13
May
2011
|
08:00
Europe/Amsterdam

Researcher wins prize for body of work looking into infant heart transplants

(Edmonton) A University of Alberta researcher has been lauded by the American Society for Transplantation thanks to her work on the smallest of patients.

Lori West was awarded the Clinical Science Established Investigator Award, Professor Level in early May, for her “legendary” research contributions to the field of transplantation. Her research has shown that infants can safely have heart transplants from donors who are a different blood type or blood group.

“Normally, you need to match donor and recipient blood types for a heart transplant, but we showed some years ago those rules don’t apply to infants,” says West. “Understanding they could have an incompatible heart, a mismatched donor, opened up a potential donor pool to them that they had never had before.

“But beyond that, we studied the science of what happens to these children after they’ve had a mismatched heart transplant and we showed the immune system of the children becomes re-educated to the donor, so that they tend to remain less reactive to the donor blood group.”

West, who is a Tier 1 Canada Research Chair in Cardiac Transplantation, an AIberta Innovates-Health Solutions Senior Scholar and Director of Heart Transplantation Research in the Faculty of Medicine & Dentistry, continues to conduct research in this area, trying to determine what changes within the immune system that makes it react less to the donor blood group. If researchers can figure out that mystery, it could give adult transplant patients new hope and possibilities, says West.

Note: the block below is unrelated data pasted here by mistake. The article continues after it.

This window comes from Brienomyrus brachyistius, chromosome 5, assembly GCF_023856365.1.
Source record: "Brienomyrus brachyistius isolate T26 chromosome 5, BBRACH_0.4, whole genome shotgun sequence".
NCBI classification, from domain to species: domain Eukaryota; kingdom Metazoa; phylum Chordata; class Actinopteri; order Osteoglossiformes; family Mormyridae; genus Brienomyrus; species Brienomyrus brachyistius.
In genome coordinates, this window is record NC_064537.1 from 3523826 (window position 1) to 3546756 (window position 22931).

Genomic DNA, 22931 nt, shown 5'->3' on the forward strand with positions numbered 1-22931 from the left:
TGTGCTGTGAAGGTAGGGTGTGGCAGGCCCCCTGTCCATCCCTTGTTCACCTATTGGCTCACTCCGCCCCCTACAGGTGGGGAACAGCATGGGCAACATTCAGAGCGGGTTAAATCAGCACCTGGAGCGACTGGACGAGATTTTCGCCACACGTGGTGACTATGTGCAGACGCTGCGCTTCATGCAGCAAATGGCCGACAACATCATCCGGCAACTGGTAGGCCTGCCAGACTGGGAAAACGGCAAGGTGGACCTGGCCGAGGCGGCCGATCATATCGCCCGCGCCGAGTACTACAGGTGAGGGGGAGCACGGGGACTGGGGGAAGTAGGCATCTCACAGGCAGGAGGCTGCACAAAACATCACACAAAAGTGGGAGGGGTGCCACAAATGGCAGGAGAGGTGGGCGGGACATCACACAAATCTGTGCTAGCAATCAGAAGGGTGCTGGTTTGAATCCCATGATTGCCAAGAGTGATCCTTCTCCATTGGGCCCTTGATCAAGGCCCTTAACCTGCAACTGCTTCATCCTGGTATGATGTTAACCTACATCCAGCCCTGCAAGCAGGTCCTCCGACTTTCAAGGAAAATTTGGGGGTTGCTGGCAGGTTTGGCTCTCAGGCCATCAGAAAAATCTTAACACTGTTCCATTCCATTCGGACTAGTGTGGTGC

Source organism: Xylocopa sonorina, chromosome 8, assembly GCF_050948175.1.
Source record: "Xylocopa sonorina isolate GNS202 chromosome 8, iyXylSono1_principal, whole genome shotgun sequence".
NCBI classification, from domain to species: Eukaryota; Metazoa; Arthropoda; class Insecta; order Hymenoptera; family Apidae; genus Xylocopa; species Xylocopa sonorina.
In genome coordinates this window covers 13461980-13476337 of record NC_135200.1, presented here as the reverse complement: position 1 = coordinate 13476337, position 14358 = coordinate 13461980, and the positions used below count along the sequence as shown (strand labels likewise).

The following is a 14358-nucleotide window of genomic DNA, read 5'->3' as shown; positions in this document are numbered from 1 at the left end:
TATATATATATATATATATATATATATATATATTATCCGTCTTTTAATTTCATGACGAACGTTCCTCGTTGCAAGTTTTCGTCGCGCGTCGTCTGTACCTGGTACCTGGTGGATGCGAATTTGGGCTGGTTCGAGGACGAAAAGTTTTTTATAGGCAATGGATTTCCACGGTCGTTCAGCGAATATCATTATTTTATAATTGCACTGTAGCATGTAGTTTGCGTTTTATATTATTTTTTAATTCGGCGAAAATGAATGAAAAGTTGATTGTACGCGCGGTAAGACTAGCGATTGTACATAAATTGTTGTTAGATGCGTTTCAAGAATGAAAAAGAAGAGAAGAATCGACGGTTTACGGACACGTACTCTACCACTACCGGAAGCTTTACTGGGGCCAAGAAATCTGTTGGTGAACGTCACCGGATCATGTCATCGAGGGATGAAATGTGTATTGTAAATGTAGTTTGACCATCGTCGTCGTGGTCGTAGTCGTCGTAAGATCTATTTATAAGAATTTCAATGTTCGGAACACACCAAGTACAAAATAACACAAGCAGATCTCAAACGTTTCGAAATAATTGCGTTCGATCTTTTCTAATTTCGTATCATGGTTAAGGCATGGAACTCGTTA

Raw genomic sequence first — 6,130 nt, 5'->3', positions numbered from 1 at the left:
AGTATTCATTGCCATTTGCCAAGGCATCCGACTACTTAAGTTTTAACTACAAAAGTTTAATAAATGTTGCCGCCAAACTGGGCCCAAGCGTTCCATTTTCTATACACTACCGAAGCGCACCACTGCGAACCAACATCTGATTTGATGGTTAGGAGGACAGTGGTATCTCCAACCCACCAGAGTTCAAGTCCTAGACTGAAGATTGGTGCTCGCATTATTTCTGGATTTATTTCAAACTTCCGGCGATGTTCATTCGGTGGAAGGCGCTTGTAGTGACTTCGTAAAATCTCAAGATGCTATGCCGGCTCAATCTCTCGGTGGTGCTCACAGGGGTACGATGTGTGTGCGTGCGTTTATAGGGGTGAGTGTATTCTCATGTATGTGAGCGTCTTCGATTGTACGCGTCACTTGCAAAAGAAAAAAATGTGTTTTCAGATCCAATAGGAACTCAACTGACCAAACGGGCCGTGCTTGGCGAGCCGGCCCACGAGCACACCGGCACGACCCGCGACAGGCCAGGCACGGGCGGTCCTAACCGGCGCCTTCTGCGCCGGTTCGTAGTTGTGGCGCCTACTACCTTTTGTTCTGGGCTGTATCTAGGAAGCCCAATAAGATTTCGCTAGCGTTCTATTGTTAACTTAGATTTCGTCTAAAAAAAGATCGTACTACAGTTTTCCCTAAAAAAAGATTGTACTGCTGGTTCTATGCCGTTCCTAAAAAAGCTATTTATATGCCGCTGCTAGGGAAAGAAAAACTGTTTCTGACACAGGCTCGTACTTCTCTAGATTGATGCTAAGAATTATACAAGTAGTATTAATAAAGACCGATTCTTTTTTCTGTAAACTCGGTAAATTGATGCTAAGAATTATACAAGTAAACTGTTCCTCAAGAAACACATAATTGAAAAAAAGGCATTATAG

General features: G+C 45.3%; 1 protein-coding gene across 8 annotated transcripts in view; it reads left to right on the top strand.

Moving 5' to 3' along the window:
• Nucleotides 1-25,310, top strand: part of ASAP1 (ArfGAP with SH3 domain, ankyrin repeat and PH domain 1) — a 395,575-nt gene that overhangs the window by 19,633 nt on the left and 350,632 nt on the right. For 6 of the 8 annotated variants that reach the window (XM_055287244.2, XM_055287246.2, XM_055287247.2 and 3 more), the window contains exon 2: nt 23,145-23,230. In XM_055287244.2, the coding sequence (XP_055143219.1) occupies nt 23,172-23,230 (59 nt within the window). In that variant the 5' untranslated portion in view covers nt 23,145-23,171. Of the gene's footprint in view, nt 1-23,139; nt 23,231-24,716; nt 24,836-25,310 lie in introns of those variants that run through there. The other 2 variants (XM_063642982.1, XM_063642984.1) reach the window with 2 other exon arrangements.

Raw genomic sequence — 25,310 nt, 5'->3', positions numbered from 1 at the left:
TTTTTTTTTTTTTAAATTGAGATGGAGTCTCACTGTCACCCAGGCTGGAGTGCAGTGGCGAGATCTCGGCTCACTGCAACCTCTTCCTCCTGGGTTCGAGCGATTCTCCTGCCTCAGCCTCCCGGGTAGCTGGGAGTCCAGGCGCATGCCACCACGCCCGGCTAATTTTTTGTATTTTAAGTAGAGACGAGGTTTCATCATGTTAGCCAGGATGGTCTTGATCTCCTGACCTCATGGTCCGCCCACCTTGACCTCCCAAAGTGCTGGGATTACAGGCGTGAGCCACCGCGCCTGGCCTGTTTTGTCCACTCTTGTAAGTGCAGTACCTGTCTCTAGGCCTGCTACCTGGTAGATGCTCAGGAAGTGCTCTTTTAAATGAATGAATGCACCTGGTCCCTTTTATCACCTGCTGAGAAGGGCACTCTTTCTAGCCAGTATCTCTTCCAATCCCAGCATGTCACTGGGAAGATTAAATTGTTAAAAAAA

“We’ve been studying the immune system for a decade,” she says. “Part of our efforts are an attempt to understand how and why infant immune systems are less reactive to donor blood group antigens. If we can really understand it at the cellular and molecular level, we might be able to develop strategies by which that could be used by older patients.”

At the award ceremony, an AST representative noted West’s work was “legendary.” West said she was touched by the kind summary of her work.

“They talked about the impact of my work in transplantation,” says West, who is also a professor in pediatrics, surgery and immunology for the Faculty of Medicine & Dentistry. “They recognized the whole body of my work—how combining the science and the research and the clinical service has made a lasting impression on patient care.”

Earlier this year, West also received the Lifetime Achievement Award from the Canadian Society of Transplantation. She came to the U of A in 2005 from Toronto’s Hospital for Sick Children.

Ultimately, West would like to see a system where there are enough donor organs available for every patient who needs them. And she would like to find a way to allow the immune system to accept donor organs without the use of anti-rejection drugs.